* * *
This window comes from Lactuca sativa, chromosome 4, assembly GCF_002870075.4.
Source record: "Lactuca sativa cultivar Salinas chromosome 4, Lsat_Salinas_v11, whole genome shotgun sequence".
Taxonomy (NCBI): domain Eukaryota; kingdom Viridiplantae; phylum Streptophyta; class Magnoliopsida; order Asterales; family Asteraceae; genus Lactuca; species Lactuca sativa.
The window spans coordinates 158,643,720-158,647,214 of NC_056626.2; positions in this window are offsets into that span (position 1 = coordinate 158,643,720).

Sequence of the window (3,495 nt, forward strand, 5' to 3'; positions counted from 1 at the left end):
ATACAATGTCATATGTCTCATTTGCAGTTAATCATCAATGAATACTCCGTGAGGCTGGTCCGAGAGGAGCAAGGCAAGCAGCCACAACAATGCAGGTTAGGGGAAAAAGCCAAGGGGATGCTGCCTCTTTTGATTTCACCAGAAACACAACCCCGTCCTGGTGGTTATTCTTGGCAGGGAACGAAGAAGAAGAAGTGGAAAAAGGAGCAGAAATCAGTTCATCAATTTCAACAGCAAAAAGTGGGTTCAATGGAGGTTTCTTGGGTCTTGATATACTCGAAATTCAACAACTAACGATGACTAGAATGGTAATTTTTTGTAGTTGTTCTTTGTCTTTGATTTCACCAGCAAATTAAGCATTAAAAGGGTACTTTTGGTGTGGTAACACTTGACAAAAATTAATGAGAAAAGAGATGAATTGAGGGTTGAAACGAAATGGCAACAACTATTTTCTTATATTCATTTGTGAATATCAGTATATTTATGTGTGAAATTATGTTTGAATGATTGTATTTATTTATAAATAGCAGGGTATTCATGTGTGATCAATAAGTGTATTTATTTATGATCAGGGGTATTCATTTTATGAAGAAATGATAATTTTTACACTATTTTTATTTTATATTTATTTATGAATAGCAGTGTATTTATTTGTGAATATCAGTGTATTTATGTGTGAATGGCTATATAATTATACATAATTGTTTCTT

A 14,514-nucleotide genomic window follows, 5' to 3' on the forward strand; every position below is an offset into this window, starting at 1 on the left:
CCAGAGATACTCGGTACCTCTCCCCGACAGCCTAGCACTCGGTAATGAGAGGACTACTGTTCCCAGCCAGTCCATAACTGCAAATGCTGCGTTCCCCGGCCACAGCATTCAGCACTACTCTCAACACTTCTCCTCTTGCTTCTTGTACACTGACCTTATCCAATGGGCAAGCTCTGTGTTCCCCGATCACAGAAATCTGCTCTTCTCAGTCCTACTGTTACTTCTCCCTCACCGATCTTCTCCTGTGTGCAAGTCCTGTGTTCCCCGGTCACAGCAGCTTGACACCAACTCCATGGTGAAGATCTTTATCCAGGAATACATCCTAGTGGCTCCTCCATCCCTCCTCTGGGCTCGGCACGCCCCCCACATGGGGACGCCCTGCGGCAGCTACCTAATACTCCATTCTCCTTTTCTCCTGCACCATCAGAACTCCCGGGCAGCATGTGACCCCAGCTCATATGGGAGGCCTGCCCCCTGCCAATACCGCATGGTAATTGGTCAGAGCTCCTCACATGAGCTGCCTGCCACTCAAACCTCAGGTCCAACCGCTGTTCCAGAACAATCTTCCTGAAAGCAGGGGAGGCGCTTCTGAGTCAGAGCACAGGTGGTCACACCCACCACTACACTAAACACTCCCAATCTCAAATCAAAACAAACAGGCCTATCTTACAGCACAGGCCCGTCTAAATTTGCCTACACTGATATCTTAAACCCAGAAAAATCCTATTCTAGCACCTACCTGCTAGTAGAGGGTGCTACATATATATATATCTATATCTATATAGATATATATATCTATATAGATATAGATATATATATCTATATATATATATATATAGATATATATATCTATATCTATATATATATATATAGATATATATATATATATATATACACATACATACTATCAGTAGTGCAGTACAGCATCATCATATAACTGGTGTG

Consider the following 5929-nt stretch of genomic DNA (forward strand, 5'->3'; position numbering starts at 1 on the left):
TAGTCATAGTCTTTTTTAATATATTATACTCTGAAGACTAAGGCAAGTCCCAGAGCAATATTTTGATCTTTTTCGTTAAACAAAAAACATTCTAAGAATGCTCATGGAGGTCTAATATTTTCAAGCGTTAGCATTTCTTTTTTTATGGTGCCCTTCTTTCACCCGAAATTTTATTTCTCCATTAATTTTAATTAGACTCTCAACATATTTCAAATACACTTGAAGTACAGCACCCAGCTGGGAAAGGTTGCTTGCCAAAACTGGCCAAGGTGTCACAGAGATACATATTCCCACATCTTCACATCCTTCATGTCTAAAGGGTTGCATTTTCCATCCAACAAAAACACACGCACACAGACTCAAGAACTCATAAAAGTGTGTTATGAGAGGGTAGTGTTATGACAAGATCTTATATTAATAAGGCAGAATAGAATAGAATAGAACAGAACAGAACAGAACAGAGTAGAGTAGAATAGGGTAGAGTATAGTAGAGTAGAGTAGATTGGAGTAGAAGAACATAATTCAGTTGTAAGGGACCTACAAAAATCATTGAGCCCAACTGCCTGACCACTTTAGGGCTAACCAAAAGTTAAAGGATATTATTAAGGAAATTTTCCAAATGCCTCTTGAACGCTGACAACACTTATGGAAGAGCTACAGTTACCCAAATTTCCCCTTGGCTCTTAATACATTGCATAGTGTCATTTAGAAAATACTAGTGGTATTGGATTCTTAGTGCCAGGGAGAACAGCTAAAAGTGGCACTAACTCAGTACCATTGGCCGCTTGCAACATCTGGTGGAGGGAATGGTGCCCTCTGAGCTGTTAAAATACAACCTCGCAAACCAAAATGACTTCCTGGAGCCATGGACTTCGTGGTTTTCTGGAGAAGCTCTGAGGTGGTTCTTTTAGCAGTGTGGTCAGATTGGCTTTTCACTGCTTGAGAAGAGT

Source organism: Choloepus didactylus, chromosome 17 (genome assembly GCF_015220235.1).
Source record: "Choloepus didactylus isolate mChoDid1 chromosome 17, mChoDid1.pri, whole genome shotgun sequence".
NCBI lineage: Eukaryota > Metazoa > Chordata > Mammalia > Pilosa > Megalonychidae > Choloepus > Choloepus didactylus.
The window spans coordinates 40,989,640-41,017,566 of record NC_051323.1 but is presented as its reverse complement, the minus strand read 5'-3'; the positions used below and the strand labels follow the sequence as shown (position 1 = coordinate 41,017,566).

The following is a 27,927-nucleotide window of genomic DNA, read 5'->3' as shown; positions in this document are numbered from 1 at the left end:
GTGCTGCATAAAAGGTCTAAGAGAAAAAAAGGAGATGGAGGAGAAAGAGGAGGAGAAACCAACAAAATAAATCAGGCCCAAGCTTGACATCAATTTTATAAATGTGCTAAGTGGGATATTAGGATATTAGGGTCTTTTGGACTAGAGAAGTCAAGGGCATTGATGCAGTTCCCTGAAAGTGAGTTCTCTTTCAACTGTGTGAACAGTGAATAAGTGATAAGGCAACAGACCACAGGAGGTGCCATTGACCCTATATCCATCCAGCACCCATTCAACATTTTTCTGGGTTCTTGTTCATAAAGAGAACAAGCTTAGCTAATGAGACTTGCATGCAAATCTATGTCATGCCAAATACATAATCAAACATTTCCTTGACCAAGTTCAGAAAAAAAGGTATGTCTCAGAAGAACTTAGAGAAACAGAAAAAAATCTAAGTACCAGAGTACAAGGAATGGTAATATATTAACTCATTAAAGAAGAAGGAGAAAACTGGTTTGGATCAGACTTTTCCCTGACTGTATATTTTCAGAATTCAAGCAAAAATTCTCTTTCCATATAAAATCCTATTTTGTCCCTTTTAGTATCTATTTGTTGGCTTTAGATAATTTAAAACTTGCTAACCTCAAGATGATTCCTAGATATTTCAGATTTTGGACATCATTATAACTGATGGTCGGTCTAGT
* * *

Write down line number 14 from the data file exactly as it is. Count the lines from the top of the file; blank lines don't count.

The window spans coordinates 40,989,640-41,017,566 of record NC_051323.1 but is presented as its reverse complement, the minus strand read 5'-3'; the positions used below and the strand labels follow the sequence as shown (position 1 = coordinate 41,017,566).